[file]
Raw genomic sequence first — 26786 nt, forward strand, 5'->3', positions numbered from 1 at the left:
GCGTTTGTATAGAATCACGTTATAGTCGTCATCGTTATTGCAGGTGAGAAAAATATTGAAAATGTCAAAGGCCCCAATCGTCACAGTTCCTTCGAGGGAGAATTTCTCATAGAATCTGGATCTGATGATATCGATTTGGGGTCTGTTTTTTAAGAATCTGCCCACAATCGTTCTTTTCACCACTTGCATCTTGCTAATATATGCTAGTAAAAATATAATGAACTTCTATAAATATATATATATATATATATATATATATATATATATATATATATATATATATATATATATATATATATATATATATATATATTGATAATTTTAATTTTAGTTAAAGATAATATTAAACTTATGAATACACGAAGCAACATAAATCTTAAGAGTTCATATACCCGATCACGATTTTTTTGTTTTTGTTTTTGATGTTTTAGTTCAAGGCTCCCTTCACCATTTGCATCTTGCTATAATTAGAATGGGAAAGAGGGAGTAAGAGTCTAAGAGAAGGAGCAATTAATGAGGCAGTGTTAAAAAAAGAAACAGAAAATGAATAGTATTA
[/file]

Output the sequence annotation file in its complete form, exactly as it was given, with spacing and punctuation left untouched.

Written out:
Raw genomic sequence first — 26786 nt, forward strand, 5'->3', positions numbered from 1 at the left:
GCGTTTGTATAGAATCACGTTATAGTCGTCATCGTTATTGCAGGTGAGAAAAATATTGAAAATGTCAAAGGCCCCAATCGTCACAGTTCCTTCGAGGGAGAATTTCTCATAGAATCTGGATCTGATGATATCGATTTGGGGTCTGTTTTTTAAGAATCTGCCCACAATCGTTCTTTTCACCACTTGCATCTTGCTAATATATGCTAGTAAAAATATAATGAACTTCTATAAATATATATATATATATATATATATATATATATATATATATATATATATATATATATATATATATATATATATATATATATATTGATAATTTTAATTTTAGTTAAAGATAATATTAAACTTATGAATACACGAAGCAACATAAATCTTAAGAGTTCATATACCCGATCACGATTTTTTTGTTTTTGTTTTTGATGTTTTAGTTCAAGGCTCCCTTCACCATTTGCATCTTGCTATAATTAGAATGGGAAAGAGGGAGTAAGAGTCTAAGAGAAGGAGCAATTAATGAGGCAGTGTTAAAAAAAGAAACAGAAAATGAATAGTATTA